Attitudes that Count – Mindsets for Business Success
from:

NLP: The Essential Handbook for Business: Communication Techniques to Build Relationships, Influence Others, and Achieve Your Goals
by Jeremy Lazarus

Nine Presuppositions that are most relevant to the workplace. For your convenience, these have been divided into three groups (please note that these groupings are for guideline purposes and that some could fall into more than one category).

  • Externally focused, i.e. based on or impacting on the outside world.
  • Internally focused and internal attitudes.
  • Results/activity focused.

Externally focused

The meaning and outcome of communication are in the response you get.

Our interpretation of a situation is not the situation itself.

Have respect for other people’s point of view.

Seek first to understand, then be understood.
—Stephen Covey, author of The 7 Habits of Highly Successful People

You will appreciate from the Communication Model that each person is unique, with different values, beliefs, meta-program profiles, and experiences. Though you might not agree with your colleague, supplier, or customer, if you can demonstrate that you respect their point of view, you will be more likely to influence them (see Covey’s quote), and even if they do not come around to your way of thinking on this particular issue, you can agree to disagree and still maintain a healthy working relationship. Conversely, if you do not demonstrate respect, the relationship may be damaged.

The meaning and outcome of communication are in the response you get.

The Communication Model shows that everyone filters information differently. Though your words and actions might seem clear to you, people you interact with at work might interpret them differently from how you intended, and therefore might respond differently from how you expected; that is, their response is based on the meaning they interpret instead of the one you meant.

Therefore, if certain people at work are not responding in the way you expect, instead of expecting them to change, it is easier if you change the way you communicate. Much of this book is focused on how you can be more flexible when communicating.

Our interpretation of a situation is not the situation itself.
The map is not the territory.
—Alfred Korzybski, philosopher and scientist, who developed the theory of general semantics

It is rare for any meeting to take place where everyone agrees with each other, and then all take the actions exactly as everyone at the meeting expects. This is because we all have our own unique interpretation of events, and this interpretation is not the event. Therefore, you will interpret a situation, such as a negotiation, in a different way from someone else, and you might describe it, for example, as a “battle,” whereas for someone else it is just a conversation or an exploration. We all respond to our own map of the event, not to the actual territory. NLP can help you to appreciate other perspectives and ask questions to gain deeper understanding.


Internally focused and internal attitudes


There are three key NLP Presuppositions in this category:
There is no failure, just feedback.
Flexibility goes a long way.

We are, or can learn to be, in charge of our mind and therefore our results.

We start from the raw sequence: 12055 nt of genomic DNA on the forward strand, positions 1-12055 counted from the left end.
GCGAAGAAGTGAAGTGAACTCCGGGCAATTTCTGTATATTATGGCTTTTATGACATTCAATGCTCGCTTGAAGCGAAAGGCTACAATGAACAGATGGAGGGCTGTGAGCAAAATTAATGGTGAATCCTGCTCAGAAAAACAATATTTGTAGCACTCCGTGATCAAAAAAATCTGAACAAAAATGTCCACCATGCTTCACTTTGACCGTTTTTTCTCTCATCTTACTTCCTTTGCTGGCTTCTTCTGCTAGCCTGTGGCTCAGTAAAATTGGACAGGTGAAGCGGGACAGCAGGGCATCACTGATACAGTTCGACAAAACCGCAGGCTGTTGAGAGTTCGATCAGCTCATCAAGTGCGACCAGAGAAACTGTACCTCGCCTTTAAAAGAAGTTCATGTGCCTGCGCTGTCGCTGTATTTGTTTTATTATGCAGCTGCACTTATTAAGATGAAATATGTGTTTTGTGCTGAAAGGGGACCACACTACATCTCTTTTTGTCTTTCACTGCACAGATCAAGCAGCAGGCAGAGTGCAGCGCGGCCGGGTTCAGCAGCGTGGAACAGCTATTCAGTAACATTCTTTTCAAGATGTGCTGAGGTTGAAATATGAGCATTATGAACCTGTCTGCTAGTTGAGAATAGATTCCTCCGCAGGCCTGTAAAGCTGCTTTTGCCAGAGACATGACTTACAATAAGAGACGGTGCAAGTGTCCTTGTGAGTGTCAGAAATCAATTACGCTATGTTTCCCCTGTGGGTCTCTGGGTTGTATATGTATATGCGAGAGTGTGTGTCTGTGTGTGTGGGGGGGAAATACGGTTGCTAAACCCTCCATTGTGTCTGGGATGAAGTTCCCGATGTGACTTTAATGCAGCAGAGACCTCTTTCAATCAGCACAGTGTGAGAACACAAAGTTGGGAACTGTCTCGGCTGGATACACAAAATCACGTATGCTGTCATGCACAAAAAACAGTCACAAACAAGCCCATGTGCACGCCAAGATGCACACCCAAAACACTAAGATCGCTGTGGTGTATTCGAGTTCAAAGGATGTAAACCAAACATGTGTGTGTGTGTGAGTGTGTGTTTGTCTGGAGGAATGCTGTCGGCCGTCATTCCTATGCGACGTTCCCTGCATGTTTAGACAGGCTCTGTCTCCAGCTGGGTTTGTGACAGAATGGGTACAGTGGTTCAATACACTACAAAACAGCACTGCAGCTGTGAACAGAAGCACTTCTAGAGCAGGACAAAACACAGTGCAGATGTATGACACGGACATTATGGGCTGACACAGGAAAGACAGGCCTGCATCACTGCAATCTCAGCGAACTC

There is no failure, just feedback.

Failure is only the opportunity to begin again, only this time more wisely.
—Henry Ford, founder of the Ford Motor Company

There are so many examples of successful business people who “failed” before becoming successful that this book could be devoted to just this topic.

Examples include:
Rowland Hussey Macy Sr., the founder of Macy’s department-store chain, who had at least four retail failures.

Thomas Edison, the holder of over 1,000 patents in the U.S. alone, who allegedly made 10,000 attempts before successfully creating the light bulb.

Bill Gates (the founder of Microsoft), who co-ran a business called Traf-O-Data in the 1970s which lost money.

Walt Disney, whose Laugh-O-Gram Films business went bankrupt after around one year’s trading.

The moral is simple. There is no failure, merely feedback that what you have done did not work. Learn from it, retain (or even intensify) your motivation, and move forward. NLP can help you set goals and maintain the motivation to achieve them (see Chapters 4, 8, and 14).

Flexibility goes a long way.

Insanity: doing the same thing over and over again and expecting different results.
—Albert Einstein

Results/activity focused

  • People have all the potential that they need to make the changes they want.
  • People are making the best choices they believe they have available and are doing the best they can.
  • Modeling excellence leads to improved performance.

People have all the potential that they need to make the changes they want.


The past does not equal the future.
—Tony Robbins, motivational speaker, author, and performance coach

Following on from the previous Presupposition, it is useful to consider that each of us has untapped potential. So whether you are thinking about yourself and your own aspirations, or managing staff and their aspirations, recognizing that everyone has abilities to learn, adapt, be motivated, and excel in certain circumstances will help you (and your colleagues) to progress further than if you believe that everyone is limited to their previous results. The key point here is that though not everyone can be the
most successful business person in the world, the past does not equal the future, and NLP has many techniques to help people fulfil their potential and progress further than they otherwise would.

NLP: The Essential Handbook for Business: Communication Techniques to Build Relationships, Influence Others, and Achieve Your Goals
Reprinted for ZU7S5/5831597, American Public University System Red Wheel/Weiser, Jeremy Lazarus (c) 2015, Copying Prohibited
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By Sheri